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The Core Curriculum

A Committee for the Second Century of the Core

As we look ahead to the Core Curriculum’s future, the College has convened fourteen students and alumni of diverse backgrounds, to consider the purpose of the Core, and the experience it offers to each student, particularly for individuals of color, who may face systemic injustices and disadvantage in their everyday experience.  Committee members will reflect on the Core experience and ways that it cultivates intellectual community, challenges and engages students, reflects our values and mission as an educational institution, and advances our students’ critical thinking, intellectual fluency and ability to interact productively with others.  

The result of the committee’s work will be a set of recommendations for how to ensure the Core’s enduring significance as the central intellectual experience of every Columbia College student, with heightened consciousness and clarity around the values of inclusion and representation.


  • As we pass the 100-year mark, the Core deserves a comprehensive evaluation and interrogation, in order to legitimize its potency and to understand its impact as the longest-standing shared experience at Columbia College.

  • The Core has long promoted the values of both intellectual engagement and moral and social responsibility; understanding the effect of the Core on different CC communities in both ways is important in order to holistically measure its success.

  • As the nation grapples with violence against people of color and systemic anti-Black racism permeating our country’s history and institutions, critical investigation of the Core is essential because of its shared nature and its role as a central hallmark of the College experience.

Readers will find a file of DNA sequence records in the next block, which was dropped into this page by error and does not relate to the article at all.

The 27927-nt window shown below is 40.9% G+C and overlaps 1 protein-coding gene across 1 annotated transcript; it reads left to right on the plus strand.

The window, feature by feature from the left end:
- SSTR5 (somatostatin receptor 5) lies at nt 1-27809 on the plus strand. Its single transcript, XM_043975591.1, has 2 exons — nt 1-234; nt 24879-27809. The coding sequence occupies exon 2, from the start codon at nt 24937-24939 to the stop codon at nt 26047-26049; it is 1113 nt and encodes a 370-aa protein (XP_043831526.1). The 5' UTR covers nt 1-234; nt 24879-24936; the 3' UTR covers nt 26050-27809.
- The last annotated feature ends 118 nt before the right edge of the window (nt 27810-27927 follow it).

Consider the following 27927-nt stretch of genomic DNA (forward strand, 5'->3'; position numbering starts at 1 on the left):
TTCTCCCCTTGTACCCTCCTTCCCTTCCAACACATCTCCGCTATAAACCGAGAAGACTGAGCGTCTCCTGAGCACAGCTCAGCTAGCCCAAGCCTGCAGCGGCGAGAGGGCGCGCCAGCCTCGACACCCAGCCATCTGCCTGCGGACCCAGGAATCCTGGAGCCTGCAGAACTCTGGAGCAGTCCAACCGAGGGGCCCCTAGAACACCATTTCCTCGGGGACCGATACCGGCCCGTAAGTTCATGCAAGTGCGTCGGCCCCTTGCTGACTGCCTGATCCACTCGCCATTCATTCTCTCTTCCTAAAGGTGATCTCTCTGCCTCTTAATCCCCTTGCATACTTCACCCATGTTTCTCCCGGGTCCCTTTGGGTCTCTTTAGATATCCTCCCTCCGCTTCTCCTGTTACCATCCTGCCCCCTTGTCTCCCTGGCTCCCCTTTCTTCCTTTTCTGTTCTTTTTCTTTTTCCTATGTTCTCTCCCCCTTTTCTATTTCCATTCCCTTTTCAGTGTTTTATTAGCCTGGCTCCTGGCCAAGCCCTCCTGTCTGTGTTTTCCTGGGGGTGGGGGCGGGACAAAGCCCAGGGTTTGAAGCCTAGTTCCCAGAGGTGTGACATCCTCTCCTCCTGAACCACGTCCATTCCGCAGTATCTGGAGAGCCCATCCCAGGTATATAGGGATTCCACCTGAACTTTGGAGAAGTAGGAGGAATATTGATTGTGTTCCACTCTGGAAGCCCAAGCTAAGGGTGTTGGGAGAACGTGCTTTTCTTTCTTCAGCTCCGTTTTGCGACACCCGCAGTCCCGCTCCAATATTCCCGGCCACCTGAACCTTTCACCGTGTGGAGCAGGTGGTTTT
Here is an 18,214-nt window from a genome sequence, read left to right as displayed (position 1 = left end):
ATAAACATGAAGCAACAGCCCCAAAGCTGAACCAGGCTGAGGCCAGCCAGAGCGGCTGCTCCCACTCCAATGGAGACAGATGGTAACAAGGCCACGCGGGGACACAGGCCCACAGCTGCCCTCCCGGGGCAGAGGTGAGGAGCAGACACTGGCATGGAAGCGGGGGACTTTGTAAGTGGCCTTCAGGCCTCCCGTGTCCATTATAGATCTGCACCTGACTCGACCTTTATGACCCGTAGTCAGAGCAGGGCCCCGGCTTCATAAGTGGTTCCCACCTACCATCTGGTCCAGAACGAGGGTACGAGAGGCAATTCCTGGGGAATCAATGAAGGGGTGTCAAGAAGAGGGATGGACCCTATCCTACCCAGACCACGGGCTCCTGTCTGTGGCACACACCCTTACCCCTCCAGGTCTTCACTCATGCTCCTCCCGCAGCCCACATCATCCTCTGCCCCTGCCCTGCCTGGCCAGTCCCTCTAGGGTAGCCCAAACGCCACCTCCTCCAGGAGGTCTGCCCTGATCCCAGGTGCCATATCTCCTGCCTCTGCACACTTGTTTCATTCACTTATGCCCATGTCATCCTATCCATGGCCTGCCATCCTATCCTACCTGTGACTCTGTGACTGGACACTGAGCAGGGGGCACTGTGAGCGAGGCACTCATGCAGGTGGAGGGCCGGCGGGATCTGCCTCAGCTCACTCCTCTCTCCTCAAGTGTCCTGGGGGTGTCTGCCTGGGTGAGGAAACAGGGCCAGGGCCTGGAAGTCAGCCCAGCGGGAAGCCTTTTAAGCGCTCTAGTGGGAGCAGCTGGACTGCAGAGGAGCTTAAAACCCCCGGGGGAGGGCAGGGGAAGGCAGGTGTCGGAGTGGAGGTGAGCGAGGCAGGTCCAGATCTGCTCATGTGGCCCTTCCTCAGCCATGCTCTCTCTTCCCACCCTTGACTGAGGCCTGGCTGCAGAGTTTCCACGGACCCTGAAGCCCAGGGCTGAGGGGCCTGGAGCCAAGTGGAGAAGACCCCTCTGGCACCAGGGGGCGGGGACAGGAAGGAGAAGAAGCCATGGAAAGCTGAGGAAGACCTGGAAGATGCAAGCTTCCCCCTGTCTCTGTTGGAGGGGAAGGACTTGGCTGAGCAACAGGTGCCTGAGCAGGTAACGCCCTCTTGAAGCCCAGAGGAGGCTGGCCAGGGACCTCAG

• Columbia College is a leader among peers in admitting students from diverse backgrounds. One indicator is that 50% of students identify as Black, Hispanic/Latino, Asian or Native American.  Our celebration of diversity must be visibly woven into all aspects of the College experience, of which the Core is most prominent.

  • Due to the Core’s historic role in the College, there have not always been active efforts to define its purpose, values or the imagined experience, for faculty, students or alumni. This has frequently resulted in misunderstanding and misinterpretation of what the Core’s origins are, what it is meant to achieve or how it should be experienced.

Committee Objectives: 

  • Bring diverse students and alumni together to reflect upon their experiences in the Core and, for alumni, since their time at Columbia. 

  • Prompt dialogue regarding the Core’s outcomes: which aspects have been successful or unsuccessful, how does it advance a student personally, professionally or intellectually, in what ways does it cultivate a student’s development, etc?

  • Define what a successful Core experience should look like and how that may vary by student, in order to develop measures of success that are applicable across a student body and also, across time.

  • Contemplate the evolving nature of higher education and our ‘contemporary civilization’ in order to recommend changes, updates or innovations to the Core experience, both curricularly and experientially. 

  • Identify ways to improve the College’s articulation of the Core and ways the College can better engage all students and faculty, as well as the external world, in an improved understanding of the Core’s purpose, impact and outcomes.